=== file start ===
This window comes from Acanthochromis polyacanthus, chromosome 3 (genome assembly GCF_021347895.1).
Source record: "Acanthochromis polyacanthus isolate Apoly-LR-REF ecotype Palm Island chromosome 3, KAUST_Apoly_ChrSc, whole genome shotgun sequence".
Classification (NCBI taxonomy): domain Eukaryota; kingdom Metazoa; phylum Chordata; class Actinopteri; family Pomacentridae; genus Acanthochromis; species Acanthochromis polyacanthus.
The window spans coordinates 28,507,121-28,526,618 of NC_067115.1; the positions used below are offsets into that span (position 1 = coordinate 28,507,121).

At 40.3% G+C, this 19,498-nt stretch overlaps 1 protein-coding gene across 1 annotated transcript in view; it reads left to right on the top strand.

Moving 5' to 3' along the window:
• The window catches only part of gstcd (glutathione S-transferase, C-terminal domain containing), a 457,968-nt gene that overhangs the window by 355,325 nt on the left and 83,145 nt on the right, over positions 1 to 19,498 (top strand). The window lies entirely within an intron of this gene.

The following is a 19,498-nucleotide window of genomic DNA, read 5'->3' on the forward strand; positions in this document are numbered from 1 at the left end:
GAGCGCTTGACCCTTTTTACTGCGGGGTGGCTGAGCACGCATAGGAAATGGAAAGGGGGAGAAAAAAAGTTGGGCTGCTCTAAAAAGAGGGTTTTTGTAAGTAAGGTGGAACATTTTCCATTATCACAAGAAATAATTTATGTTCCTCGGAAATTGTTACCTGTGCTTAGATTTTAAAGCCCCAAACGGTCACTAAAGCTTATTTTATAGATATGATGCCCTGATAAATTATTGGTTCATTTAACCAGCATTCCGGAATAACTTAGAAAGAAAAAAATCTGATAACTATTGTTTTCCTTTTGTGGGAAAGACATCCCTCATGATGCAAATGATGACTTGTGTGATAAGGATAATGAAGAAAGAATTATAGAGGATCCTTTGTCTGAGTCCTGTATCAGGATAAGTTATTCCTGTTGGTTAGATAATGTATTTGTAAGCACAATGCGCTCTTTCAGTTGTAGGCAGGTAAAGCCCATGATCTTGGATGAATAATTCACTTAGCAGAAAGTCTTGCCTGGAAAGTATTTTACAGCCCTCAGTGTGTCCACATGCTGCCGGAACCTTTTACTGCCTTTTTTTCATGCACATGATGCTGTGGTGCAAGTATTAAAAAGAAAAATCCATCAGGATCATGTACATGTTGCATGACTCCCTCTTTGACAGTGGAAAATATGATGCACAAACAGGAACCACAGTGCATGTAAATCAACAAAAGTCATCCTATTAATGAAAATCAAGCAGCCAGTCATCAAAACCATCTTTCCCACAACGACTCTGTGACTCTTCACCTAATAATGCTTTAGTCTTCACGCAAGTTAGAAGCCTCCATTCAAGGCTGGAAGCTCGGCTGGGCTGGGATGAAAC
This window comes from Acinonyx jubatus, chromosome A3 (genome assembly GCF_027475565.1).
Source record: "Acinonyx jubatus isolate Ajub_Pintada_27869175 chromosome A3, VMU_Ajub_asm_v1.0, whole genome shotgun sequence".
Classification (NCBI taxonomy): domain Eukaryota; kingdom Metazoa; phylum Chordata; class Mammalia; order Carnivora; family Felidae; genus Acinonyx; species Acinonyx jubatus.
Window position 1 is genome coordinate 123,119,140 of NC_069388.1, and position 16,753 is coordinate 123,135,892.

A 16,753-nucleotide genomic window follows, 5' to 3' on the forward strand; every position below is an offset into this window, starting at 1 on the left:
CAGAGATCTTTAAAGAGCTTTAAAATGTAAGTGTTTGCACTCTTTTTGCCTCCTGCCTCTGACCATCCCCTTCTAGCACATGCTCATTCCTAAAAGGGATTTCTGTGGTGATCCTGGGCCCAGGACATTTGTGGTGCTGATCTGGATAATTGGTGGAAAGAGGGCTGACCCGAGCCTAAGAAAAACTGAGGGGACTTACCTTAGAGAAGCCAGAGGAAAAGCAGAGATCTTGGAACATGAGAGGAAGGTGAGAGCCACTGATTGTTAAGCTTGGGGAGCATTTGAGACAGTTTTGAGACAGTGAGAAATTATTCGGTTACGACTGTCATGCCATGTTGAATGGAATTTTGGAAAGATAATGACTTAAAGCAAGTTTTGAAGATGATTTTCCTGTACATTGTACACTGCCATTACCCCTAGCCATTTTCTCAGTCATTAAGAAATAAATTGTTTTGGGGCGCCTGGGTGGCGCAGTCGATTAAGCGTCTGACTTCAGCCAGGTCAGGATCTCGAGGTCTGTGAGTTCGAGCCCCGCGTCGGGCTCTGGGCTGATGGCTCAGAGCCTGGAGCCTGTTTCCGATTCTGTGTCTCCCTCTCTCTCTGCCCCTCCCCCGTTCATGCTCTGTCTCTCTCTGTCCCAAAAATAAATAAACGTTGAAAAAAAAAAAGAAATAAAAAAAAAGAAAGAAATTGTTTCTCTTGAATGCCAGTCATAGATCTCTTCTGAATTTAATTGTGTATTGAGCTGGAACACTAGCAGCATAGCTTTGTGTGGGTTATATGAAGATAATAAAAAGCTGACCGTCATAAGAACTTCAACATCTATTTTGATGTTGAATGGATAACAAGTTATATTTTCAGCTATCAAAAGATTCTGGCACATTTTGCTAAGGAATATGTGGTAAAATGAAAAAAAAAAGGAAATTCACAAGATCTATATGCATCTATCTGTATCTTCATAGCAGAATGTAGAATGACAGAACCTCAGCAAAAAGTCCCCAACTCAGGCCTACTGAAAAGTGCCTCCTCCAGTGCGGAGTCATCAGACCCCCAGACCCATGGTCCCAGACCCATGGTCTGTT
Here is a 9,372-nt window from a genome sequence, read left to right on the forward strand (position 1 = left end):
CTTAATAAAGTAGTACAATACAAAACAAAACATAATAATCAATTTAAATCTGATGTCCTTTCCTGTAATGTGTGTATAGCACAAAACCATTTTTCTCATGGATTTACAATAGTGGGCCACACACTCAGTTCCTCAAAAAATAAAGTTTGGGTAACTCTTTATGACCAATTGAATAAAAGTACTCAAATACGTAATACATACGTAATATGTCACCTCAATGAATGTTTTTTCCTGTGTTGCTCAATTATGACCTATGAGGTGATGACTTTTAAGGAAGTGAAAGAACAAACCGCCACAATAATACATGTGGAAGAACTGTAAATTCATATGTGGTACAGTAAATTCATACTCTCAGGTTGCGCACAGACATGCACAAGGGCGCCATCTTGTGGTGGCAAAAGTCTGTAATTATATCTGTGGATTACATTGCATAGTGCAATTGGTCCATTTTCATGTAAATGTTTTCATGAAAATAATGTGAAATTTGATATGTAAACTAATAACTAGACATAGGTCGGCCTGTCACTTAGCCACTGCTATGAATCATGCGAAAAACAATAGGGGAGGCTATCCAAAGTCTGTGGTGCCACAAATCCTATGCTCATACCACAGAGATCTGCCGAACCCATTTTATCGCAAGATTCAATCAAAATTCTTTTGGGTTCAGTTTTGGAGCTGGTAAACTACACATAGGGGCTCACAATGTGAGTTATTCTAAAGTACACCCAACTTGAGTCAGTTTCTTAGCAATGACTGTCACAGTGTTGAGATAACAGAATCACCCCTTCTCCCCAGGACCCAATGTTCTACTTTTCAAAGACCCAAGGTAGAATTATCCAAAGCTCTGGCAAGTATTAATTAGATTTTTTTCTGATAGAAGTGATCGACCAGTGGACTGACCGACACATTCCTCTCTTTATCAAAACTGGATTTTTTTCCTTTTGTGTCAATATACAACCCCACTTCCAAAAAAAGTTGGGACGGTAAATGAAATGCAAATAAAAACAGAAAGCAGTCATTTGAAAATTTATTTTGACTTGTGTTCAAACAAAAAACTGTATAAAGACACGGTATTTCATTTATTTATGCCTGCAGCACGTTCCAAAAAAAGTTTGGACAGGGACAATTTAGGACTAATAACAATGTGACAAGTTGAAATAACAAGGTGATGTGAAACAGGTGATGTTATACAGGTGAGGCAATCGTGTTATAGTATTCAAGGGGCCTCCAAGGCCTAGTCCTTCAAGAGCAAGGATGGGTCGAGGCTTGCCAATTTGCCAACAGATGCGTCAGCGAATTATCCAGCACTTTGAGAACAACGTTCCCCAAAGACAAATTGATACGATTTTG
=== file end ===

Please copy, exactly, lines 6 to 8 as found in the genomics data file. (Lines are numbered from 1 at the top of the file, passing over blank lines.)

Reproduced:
Moving 5' to 3' along the window:
• The window catches only part of gstcd (glutathione S-transferase, C-terminal domain containing), a 457,968-nt gene that overhangs the window by 355,325 nt on the left and 83,145 nt on the right, over positions 1 to 19,498 (top strand). The window lies entirely within an intron of this gene.

The following is a 19,498-nucleotide window of genomic DNA, read 5'->3' on the forward strand; positions in this document are numbered from 1 at the left end: